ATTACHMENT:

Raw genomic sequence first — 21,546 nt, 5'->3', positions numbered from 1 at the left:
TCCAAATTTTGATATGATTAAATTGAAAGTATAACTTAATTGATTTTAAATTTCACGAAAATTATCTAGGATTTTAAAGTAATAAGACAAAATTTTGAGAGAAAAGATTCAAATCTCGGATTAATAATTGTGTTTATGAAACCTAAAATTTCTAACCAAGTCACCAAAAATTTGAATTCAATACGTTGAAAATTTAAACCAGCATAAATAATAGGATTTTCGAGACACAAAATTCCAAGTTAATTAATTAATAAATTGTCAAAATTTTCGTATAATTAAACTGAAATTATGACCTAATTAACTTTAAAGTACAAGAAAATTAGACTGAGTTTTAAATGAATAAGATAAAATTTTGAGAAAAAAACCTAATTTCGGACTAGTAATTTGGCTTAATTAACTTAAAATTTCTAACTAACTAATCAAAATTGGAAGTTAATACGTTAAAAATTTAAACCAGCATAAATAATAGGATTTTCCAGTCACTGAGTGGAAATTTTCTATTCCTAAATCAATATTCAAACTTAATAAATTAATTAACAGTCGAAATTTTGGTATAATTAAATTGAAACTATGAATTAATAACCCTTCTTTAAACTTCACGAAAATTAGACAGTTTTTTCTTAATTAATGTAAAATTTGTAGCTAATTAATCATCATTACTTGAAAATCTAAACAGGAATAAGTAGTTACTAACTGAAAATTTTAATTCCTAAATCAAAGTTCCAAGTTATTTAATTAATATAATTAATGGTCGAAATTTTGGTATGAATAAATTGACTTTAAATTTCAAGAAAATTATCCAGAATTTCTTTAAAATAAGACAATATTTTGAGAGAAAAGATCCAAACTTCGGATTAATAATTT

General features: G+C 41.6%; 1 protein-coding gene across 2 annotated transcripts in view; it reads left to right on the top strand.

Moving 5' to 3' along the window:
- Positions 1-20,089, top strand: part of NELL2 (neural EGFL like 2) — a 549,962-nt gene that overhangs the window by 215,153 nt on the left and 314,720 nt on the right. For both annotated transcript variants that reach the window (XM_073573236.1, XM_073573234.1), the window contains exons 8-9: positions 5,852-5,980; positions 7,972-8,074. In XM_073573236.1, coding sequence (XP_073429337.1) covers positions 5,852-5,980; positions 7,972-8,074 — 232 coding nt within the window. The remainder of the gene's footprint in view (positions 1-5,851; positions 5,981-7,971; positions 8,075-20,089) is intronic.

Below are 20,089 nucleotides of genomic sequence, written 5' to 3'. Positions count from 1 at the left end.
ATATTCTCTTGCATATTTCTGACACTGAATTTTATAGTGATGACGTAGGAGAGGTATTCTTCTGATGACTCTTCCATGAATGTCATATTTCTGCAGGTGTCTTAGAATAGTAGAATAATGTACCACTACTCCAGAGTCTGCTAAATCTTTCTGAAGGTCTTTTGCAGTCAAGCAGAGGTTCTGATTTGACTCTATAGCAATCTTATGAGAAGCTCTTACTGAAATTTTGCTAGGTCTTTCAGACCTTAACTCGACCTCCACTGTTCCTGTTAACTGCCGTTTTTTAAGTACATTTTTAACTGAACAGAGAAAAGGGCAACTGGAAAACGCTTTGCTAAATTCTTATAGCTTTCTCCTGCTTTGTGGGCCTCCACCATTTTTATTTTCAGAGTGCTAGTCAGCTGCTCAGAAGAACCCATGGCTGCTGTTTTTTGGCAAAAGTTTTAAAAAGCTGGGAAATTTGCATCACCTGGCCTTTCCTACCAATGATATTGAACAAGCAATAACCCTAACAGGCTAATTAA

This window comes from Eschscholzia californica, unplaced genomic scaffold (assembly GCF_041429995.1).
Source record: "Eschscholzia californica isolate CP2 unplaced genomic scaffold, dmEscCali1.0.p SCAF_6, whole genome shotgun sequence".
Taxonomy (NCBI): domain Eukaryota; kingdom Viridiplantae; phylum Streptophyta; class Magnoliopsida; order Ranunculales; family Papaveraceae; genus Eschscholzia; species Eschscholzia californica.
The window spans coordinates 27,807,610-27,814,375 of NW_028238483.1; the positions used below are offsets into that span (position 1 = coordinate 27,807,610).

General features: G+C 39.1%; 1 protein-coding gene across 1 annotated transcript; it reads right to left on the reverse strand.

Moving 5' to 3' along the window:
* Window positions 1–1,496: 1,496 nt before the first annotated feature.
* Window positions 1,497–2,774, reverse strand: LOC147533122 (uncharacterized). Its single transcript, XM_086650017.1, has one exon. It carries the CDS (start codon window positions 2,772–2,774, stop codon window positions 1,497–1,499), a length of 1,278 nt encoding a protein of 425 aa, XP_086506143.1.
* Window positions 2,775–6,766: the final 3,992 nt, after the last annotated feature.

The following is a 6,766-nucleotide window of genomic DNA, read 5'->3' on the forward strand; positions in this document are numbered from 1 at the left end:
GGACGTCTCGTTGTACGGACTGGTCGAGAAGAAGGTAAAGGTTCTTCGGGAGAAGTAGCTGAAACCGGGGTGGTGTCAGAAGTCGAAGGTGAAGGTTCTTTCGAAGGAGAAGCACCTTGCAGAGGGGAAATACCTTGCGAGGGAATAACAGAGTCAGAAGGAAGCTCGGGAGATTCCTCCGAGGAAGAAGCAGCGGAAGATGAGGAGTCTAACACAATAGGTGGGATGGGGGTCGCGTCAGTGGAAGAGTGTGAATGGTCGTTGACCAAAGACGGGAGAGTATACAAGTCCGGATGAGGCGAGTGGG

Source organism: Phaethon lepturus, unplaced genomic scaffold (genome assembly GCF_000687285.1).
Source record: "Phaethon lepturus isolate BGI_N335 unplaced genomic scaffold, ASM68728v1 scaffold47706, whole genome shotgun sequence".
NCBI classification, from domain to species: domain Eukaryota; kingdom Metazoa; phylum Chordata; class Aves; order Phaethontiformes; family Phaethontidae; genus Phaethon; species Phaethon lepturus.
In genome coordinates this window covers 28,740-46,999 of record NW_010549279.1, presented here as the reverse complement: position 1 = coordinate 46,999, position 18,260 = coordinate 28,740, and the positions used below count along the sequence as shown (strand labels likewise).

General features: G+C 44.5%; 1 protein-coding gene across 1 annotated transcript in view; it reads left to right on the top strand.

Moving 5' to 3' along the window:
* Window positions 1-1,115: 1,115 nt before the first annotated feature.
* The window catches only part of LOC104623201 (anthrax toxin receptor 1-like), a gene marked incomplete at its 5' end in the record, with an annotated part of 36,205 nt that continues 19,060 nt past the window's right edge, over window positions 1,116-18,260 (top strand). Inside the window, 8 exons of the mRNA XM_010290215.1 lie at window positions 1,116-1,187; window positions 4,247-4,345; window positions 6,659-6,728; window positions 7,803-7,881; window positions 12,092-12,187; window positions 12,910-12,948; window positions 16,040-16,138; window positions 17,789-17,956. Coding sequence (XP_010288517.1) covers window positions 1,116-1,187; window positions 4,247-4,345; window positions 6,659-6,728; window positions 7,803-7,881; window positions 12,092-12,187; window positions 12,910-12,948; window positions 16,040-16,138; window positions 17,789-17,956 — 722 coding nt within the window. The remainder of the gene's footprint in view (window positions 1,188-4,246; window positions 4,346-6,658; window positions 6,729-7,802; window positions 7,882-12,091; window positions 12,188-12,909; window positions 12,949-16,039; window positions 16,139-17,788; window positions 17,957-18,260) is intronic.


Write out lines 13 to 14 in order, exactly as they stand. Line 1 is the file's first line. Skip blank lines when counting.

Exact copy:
Moving 5' to 3' along the window:
* Window positions 1–1,496: 1,496 nt before the first annotated feature.